Downtown Salt Lake City has gone through a major revitalization in recent years, with old buildings and roadways disappearing and new ones climbing out of the dust. Unseen infrastructures have laid down roots as stores and structures have blossomed. The opening of the City Creek Center marks a major milestone in this undertaking that will change how people live, work, shop and travel. The new developments are both functional and beautiful.
But before we got to functional and beautiful we endured many, many months of disruptive and ugly. People navigated nonsensical paths through construction zones and abandoned buildings to get to work or find familiar businesses. Construction workers rattled around in gaping pits to lay adequate foundations for the high-rises. Motorists limped around new underground parking structures, flustered at closed bridges, and stopped thinking of Main Street as a main street.
Life is like that. Change is like that. It usually gets worse before it gets better.
That’s why some of us put up with barely functional parts of our lives for a long time before reluctantly taking a stab at change. What if I try something new and fall flat on my face? What if I make a change and then I hate it? What if I have no idea where to go next? Creating a life, like creating anything of worth, requires putting up with some chaos before we get to beauty and function.
Chaos is unsettling. Chaos is frightening. Chaos makes us feel stupid. But as psychologist Gregory Bateson reminds us, “Without the random, there can be no new thing.” This is another way of saying we’ll never get to somewhere we’ve never been by taking the paths we’ve always taken. Sometimes we have to increase our tolerance for uncertainty and disruption and the anxiety they create in order to revitalize and grow.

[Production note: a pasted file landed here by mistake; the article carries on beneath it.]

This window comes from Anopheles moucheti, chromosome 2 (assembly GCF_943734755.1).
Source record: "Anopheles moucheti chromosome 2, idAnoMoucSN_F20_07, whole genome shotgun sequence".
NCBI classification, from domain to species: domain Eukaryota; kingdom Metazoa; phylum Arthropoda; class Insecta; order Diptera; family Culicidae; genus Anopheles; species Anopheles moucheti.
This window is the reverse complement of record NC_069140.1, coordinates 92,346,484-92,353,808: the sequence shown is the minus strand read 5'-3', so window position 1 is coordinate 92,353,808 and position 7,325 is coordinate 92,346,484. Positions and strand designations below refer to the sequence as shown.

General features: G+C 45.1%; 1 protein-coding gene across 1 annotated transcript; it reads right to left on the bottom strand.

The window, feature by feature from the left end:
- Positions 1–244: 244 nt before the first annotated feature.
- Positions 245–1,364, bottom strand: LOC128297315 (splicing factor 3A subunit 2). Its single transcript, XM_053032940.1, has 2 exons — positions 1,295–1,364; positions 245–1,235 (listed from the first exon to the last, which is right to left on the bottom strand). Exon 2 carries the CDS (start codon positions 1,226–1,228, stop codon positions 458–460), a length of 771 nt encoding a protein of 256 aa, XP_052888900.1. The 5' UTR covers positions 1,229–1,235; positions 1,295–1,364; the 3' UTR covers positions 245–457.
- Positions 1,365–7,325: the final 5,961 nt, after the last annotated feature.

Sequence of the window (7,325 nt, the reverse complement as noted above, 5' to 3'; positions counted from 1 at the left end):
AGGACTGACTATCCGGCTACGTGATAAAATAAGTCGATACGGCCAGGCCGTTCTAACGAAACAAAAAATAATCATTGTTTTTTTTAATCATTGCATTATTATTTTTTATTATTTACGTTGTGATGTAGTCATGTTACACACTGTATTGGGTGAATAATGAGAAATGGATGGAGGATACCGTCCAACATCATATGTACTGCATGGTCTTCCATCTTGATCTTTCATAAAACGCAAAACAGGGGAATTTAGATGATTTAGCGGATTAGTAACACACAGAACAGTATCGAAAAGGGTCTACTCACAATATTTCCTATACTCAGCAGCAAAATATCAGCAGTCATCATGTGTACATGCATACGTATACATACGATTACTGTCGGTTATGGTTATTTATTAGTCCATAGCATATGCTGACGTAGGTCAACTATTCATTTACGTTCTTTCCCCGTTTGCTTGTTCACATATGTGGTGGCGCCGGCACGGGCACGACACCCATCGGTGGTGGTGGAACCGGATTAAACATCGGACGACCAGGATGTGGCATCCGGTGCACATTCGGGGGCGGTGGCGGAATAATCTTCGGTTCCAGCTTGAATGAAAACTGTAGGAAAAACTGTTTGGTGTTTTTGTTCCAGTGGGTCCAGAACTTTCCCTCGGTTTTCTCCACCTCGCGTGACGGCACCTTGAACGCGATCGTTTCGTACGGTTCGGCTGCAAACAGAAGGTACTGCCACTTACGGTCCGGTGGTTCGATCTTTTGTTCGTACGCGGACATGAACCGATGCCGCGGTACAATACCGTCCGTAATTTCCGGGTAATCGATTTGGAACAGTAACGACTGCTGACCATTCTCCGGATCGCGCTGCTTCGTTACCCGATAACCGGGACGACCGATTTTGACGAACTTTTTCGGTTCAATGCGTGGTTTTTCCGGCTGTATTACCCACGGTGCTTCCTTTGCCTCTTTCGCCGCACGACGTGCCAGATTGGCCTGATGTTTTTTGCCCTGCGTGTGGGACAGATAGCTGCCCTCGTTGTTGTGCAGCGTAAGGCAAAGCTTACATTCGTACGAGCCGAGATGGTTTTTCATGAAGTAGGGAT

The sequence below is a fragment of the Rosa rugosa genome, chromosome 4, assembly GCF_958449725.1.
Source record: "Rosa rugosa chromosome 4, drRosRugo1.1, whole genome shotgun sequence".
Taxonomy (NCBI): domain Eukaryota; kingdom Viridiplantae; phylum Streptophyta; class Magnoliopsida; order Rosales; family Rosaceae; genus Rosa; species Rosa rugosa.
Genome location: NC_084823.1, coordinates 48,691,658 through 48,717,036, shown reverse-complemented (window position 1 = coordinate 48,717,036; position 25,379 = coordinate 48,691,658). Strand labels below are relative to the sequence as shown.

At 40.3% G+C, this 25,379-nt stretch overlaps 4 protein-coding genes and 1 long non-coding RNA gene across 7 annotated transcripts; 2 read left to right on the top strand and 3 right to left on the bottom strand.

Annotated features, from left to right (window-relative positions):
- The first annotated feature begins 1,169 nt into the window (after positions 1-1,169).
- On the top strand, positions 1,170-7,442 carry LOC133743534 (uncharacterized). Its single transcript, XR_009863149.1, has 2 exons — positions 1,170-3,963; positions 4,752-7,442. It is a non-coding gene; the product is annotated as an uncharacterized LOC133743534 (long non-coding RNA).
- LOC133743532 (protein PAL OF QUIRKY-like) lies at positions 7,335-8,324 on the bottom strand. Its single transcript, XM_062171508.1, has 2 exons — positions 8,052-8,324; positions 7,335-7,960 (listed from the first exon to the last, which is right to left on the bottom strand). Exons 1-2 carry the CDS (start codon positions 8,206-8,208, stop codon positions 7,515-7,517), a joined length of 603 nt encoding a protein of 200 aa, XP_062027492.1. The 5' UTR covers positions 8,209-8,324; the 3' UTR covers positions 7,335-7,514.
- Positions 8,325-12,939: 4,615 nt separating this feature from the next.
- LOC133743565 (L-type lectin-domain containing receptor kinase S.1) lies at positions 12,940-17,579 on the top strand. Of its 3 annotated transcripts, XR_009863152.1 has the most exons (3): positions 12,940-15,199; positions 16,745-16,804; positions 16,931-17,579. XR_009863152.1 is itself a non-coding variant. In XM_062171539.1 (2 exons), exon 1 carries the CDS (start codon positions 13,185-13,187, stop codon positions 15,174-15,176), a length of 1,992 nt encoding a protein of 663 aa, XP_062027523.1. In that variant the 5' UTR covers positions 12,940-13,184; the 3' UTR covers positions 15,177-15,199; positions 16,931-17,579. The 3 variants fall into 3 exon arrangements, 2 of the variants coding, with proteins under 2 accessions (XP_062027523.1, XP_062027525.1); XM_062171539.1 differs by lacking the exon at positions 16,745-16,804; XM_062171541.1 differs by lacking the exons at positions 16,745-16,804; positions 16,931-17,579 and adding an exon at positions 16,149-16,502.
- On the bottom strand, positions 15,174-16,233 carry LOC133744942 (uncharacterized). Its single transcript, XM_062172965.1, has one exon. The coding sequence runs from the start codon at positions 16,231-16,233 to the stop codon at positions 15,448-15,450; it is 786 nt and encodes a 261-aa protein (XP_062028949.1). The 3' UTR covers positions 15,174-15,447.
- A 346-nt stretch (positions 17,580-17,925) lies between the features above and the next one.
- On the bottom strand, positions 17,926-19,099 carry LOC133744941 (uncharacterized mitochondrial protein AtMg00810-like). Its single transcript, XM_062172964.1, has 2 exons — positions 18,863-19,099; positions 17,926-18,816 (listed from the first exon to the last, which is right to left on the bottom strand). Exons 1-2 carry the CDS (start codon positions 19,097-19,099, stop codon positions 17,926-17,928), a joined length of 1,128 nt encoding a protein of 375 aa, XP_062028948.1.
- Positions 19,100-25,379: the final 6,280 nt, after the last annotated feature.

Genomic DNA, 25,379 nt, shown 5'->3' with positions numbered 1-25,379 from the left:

While some of us fear change, others fear stability. It’s the tried and true that makes us nervous. What if we’re stuck here forever? What if we’re missing out on something better? We don’t bother to decide what we want to build before we start tearing things up, or consider just how much change might cost us. But if that rotting pile of lumber that has got to come down is the roof over your head, it’s wise to think twice before getting out the chainsaw.
And if the lumber isn’t rotting but just needs a new paint job, is the problem that we can’t find the paint brush, or decide on a color we like, or just don’t like painting? Sometimes we have to increase our tolerance for boredom or frustration in order to solve a problem that can’t be fixed in 10 minutes (or 10 years).
Ask people who know you best if you live most of your life holding on to what is, or looking for a change. Studies of infant temperament find such preferences even in newborns — we seem to come prewired for one style or the other. If you have a clear predisposition for either change or stability, it might be wise to lean a bit to the other side when considering an important decision. It won’t feel as comfortable, but you’ll probably be happier with the final outcome. The more expensive the revamp in money, relationships, energy or lost opportunity, the more important to be willing to do what doesn’t come naturally.
Sometimes we really do need a whole new foundation with a new parking structure and a new traffic flow to make our lives finally work well. Sometimes we can get every roadway under construction and every building down only to realize we’ve taken down vital bridges to meaning and relationship, or replaced our home and workspace with a gaping hole. It’s worth taking the time to think carefully about what needs to stay amid what needs to change.
Wendy Ulrich, PhD, MBA, psychologist, author and founder of Sixteen Stones Center for Growth, online at sixteenstones.net. Most recently, she co-authored the New York Times best-seller "The Why of Work."